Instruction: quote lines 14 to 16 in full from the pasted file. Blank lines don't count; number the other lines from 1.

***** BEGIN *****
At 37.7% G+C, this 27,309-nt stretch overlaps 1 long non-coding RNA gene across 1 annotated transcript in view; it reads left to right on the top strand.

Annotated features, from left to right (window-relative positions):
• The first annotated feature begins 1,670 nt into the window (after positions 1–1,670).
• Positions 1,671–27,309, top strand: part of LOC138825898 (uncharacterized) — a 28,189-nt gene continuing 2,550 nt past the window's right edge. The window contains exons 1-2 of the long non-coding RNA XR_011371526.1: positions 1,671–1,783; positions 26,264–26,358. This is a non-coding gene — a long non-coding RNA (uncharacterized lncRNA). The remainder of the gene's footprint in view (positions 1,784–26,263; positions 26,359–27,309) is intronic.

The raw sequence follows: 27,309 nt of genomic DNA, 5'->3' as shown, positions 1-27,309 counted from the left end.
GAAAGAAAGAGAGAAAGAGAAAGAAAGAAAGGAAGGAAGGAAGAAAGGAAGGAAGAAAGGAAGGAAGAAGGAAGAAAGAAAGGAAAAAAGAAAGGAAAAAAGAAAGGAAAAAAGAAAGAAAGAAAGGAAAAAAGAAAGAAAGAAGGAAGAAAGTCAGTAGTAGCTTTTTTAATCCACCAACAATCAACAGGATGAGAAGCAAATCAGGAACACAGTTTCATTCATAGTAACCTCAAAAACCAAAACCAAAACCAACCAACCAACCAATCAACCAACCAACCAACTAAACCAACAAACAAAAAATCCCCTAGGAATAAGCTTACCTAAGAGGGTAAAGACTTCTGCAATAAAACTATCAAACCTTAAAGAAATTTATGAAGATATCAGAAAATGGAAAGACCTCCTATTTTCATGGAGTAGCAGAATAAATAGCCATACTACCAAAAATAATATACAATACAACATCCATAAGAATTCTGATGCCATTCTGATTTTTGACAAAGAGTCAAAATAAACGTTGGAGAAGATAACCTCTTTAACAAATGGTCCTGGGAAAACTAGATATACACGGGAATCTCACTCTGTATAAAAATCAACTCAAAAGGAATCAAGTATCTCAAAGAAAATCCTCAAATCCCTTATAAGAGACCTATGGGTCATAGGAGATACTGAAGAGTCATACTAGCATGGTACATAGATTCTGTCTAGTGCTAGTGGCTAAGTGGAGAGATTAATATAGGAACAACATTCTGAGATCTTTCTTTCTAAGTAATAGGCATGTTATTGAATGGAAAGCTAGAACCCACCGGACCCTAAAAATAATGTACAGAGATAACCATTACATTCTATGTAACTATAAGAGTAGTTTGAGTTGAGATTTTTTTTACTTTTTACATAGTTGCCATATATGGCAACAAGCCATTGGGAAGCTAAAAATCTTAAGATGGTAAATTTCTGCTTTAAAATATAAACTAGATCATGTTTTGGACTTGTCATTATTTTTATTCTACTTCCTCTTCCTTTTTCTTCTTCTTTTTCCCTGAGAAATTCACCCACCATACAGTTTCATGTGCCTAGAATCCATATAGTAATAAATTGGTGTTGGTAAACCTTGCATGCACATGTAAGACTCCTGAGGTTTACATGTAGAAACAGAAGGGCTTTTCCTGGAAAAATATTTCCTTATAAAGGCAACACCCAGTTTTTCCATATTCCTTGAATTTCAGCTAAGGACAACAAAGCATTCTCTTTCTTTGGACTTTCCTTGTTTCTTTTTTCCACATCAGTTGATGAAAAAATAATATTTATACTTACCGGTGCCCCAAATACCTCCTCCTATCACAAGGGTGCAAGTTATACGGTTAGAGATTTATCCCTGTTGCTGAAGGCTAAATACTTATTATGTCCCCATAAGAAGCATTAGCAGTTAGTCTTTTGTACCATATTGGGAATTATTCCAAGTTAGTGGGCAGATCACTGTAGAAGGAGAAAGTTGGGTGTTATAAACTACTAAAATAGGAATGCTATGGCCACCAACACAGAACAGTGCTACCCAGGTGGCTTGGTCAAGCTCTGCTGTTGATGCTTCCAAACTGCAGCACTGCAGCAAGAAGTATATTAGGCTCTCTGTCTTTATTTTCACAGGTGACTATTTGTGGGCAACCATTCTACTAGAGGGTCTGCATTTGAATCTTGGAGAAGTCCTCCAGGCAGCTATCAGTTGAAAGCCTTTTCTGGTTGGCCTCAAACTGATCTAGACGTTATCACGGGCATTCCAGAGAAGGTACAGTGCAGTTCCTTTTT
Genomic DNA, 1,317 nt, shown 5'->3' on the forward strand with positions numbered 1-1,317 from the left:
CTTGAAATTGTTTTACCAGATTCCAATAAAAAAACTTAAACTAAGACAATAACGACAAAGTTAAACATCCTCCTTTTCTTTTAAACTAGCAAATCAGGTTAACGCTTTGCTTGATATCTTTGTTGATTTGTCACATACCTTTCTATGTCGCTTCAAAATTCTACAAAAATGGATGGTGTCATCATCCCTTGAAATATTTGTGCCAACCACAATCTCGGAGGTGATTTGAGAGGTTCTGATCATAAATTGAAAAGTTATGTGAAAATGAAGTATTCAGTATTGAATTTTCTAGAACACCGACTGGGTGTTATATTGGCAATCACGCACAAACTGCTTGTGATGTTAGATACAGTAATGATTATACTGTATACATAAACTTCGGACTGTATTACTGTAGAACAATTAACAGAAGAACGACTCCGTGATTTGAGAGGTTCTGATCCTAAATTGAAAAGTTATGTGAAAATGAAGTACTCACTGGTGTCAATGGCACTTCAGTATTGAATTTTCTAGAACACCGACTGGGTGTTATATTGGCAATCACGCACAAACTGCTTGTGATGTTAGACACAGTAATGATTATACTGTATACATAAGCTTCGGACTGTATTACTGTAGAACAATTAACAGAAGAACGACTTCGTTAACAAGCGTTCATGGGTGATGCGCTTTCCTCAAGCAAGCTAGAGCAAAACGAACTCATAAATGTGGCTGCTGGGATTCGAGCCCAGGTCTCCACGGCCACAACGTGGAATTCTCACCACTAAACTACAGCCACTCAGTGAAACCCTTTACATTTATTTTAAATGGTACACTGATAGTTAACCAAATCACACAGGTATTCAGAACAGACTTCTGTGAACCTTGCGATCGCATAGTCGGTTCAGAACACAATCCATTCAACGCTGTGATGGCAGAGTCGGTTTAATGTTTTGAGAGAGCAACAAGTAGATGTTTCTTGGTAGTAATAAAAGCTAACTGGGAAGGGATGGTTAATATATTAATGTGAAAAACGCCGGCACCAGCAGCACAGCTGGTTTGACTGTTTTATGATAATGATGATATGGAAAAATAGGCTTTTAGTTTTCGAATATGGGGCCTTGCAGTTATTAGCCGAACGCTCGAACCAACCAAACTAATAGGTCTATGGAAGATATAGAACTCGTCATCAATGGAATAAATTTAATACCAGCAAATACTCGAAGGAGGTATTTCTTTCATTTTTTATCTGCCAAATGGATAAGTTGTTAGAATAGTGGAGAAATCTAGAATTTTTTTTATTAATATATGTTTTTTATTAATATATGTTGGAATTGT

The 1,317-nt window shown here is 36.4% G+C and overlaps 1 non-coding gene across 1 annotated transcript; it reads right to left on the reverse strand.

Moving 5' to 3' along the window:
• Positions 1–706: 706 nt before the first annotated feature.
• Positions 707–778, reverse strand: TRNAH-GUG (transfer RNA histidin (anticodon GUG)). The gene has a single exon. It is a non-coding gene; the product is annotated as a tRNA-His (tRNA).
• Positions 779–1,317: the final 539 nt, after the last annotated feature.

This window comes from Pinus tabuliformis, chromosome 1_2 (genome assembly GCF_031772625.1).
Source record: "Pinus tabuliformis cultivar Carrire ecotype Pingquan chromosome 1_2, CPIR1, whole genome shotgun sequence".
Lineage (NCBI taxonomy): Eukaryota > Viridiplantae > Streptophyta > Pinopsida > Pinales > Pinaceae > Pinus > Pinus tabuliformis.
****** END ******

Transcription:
This window comes from Pinus tabuliformis, chromosome 1_2 (genome assembly GCF_031772625.1).
Source record: "Pinus tabuliformis cultivar Carrire ecotype Pingquan chromosome 1_2, CPIR1, whole genome shotgun sequence".
Lineage (NCBI taxonomy): Eukaryota > Viridiplantae > Streptophyta > Pinopsida > Pinales > Pinaceae > Pinus > Pinus tabuliformis.